Saturday, March 27, 2010


One of the skills that I've begun to learn since I came to the farm, is pruning fruit trees. I know only the most rudimentary principles of pruning, and spend at least as much time being perplexed about what my next cut should be, as I spend in the actual work. Yet already it has become one of my favorite springtime chores.

It's a slow, thoughtful, deliberate job, just right for a day when the sunshine is warm and the breeze gentle. As I work, wielding my clippers and handsaw with a mixture of trepidation and satisfaction, I think what a timeless job it is. My New England predecessors have been doing the same job, with the same tools, for the last century or two. Certainly my grandfather, who planted these trees, has often enjoyed a warm spring day in the same way. They nurtured trees that would outlive them, looking forward to the day when their grandchildren could enjoy the fruit.

And here I am, fingering the rough bark to see which wood is dead, standing back with my head on one side to see if I've missed any tall sucker shoots, and balancing on the top rung of the ladder with the exciting knowledge that I'm specifically disobeying the sticker on the ladder that says "Not a step". But more than that, I'm thinking what a magnificent privilege has been given me to spend a couple hours in something that's so purely delightful.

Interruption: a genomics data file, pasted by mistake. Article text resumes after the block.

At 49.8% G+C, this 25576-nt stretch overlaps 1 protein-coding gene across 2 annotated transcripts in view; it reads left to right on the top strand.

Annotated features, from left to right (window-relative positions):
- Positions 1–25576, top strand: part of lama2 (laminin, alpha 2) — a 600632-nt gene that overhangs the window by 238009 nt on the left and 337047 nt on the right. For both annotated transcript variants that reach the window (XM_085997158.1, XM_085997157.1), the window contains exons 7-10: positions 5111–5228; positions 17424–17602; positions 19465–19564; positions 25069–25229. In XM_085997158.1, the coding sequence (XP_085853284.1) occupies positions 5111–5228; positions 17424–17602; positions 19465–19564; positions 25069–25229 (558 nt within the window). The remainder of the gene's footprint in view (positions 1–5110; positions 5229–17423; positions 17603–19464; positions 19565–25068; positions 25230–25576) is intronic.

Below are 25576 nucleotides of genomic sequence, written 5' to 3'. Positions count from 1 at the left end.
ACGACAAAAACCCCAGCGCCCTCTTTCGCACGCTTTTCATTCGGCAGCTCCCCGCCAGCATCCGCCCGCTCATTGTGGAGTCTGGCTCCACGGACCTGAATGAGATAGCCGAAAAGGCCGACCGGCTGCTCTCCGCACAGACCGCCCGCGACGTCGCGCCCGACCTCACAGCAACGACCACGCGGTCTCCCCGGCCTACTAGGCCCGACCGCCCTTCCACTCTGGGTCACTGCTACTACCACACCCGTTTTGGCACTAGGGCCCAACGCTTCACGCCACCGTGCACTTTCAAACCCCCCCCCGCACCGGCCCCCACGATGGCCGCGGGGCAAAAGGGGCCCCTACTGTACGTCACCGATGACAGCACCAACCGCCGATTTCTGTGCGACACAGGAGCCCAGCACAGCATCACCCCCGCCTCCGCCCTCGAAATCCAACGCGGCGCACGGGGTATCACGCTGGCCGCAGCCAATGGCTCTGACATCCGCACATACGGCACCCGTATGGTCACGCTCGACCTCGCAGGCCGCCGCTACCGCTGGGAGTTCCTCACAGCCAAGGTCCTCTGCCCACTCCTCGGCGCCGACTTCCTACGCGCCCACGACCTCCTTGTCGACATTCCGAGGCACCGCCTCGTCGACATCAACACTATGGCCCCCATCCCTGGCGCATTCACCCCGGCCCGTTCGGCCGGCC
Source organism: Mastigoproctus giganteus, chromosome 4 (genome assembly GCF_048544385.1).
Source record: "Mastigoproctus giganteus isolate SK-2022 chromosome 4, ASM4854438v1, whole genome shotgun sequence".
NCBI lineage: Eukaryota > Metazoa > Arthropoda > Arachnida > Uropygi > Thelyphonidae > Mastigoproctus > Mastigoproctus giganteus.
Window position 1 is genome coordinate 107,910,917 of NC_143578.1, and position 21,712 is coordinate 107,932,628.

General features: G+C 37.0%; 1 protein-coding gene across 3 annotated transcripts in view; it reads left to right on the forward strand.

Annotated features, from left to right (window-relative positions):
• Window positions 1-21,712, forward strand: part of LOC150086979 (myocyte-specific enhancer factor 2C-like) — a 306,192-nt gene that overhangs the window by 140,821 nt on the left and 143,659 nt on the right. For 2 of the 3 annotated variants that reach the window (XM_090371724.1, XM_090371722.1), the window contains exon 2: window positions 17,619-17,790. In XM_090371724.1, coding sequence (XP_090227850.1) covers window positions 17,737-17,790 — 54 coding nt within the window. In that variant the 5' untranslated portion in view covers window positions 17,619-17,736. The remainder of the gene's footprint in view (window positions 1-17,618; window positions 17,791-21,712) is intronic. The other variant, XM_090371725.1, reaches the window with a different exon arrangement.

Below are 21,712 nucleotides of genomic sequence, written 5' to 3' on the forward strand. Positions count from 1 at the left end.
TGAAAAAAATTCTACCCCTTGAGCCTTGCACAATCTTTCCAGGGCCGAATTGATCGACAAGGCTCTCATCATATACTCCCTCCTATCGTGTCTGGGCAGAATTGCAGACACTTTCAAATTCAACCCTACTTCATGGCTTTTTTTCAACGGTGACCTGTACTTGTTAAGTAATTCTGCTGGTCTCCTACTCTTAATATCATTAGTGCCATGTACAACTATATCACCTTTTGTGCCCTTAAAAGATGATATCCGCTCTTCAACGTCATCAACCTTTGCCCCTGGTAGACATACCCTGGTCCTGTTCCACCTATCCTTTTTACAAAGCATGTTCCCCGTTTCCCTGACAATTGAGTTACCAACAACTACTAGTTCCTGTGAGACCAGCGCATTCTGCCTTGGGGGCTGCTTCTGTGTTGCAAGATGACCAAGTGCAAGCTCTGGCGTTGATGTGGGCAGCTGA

The air is very still, and that is one of the most beautiful things. I've come to appreciate the silence of nature in a new way. The alarms and clamor that surround me at work are far away now. No voice, however beloved, breaks in upon my resting neurons to cause ripples of thought and perplexity. The only thoughts are those that have been waiting for silence in order to surface, thoughts arising from a full heart and happy mind.

And yet it is not completely silent. For, like my mind with its pleasant thoughts waiting to be enjoyed in silence, nature has a music that is not heard until everything else is still. Here and there birds twitter sociably, and water trickles gently out of the pond. If I listen, I can hear the muffled sounds of my feet on the grass, the neat slicing of my clippers, and even my own quiet breathing.

No one enjoys lying down to rest like the one who has worked hard all day, and can feel each knotted muscle relaxing one by one. In the same way, I enjoy the leisurely, useful hours, feeling each part of my person soak in the beauty of the day. Just as my ears exult in the silence, my eyes drink in the beauty, my nose enjoys the sweet smells, my skin basks in the warmth of the sunshine, and my whole person delights in this moment of utter rest.

In my future, I may live in a war zone, or dwell in a crowded city or village. Something may take away my physical ability to enjoy the view of the world from the top of a ladder. Perhaps I'll live in a desert or a city, alike in their lack of trees and songbirds. Any number of things could happen to prevent me from pruning trees another springtime. And so I take these hours as a gift to enjoy and remember, moments of pure happiness in which I am strengthened and refreshed for the work that awaits me.

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